Caithness Shepherds Flat Wind Farm                 At 845-megawatt capacity, it will be the largest wind farm in the world.* Under construction; expected to start commercial operation 2012.                 OR                 $1.3 billion loan guarantee
                Savannah River Site Environmental Cleanup                 Thousands of workers cleaned up radioactive waste at the Cold War nuclear plant and sealed up two reactor buildings with cement. Mostly completed 2011.                 SC                 $1.6 billion
                Johnson Controls battery plant                 The new plant is part of a $2.4 billion program to create a battery industry for hybrid and electric vehicles in the United States. Completed 2011.                 MI                 $299 million
                Caldecott Tunnel Fourth Bore                 The new tunnel will ease traffic on the heavily traveled highway between Oakland and the suburbs. Under construction; targeted for completion late 2013/early 2014.                 CA                 $176 million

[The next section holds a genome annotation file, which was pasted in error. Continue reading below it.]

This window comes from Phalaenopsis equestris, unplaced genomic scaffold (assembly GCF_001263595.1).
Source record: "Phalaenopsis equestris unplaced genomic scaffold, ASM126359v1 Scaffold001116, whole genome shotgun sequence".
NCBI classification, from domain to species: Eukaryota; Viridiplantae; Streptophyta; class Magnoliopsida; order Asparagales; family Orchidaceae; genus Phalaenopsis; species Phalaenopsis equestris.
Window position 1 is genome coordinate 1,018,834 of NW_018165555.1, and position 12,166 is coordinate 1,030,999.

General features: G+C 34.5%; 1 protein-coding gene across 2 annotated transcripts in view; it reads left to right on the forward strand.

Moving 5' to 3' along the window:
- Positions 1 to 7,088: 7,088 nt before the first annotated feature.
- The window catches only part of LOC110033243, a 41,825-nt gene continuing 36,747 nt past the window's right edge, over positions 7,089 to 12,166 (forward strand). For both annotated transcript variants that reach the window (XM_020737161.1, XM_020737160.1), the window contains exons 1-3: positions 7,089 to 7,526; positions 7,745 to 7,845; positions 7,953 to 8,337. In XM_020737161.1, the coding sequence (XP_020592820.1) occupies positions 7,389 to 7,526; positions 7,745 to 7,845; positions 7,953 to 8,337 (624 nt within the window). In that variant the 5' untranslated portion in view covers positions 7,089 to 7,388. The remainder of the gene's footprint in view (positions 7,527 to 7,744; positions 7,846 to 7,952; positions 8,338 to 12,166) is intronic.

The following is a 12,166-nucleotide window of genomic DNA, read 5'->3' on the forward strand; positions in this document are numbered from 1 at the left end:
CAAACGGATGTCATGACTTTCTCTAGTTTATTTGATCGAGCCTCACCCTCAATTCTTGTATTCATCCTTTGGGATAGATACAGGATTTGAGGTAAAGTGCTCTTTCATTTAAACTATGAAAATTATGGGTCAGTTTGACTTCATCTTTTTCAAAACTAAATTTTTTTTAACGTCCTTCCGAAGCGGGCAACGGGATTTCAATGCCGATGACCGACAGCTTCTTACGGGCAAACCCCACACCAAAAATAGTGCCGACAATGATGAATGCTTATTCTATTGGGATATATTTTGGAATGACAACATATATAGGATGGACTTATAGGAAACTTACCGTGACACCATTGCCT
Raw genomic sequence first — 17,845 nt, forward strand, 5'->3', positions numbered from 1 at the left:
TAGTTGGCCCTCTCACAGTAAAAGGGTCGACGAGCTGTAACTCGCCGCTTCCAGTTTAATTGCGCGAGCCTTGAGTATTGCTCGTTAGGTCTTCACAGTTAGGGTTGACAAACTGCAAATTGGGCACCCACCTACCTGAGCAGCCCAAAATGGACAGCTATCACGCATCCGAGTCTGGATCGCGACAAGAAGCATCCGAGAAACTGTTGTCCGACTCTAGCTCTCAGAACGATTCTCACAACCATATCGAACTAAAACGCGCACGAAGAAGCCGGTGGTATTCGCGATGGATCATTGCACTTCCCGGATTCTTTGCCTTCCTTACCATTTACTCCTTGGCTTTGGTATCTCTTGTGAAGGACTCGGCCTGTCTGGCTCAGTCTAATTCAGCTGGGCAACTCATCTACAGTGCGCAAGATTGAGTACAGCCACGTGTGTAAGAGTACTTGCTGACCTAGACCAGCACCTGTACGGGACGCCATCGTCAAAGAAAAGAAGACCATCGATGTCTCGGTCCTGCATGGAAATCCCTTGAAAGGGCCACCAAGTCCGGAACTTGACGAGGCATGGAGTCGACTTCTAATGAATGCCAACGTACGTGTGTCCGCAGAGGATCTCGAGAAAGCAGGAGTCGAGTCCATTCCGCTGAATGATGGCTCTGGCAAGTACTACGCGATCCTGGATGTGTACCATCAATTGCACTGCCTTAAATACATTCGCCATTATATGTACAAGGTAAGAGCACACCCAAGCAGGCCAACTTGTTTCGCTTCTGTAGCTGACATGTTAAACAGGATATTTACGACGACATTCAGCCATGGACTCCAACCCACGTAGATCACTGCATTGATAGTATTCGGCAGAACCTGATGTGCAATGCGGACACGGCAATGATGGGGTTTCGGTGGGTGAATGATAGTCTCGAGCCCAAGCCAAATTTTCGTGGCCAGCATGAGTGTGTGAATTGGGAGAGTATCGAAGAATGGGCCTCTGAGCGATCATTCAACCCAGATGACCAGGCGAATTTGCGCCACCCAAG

Cleveland Innerbelt Bridge                 The funding is helping to replace a 50-year-old bridge in downtown Cleveland. Under construction; targeted for completion 2014.                 OH                 $79 million
                Crow Creek Tribal School                 A new K-12 school on the Sioux Tribe’s Crow Creek Reservation. Under construction; targeted for completion 2012.                 SD                 $37 million
                Moynihan Station                 A new Amtrak train hall at the site of the Beaux Arts monument James A. Farley Post Office building. Under construction; targeted for completion 2016.                 NY                 $83 million
                Coast Guard headquarters                 The first phase of the new Homeland Security headquarters, which the White House has called the largest federal building project since the Pentagon. Under construction; targeted for completion 2013.                 DC                 $650 million (for DHS headquarters project)
                Camp Pendleton Naval Hospital                 The new military hospital will contain four levels and 500,000 square feet. Under construction; targeted for completion 2014.                 CA                 $394 million

(2) 'Works Progress Administration (WPA)' -
The Works Progress Administration (WPA) was instituted by presidential executive order under the Emergency Relief Appropriation Act of April 1935, to generate public jobs for the unemployed. ...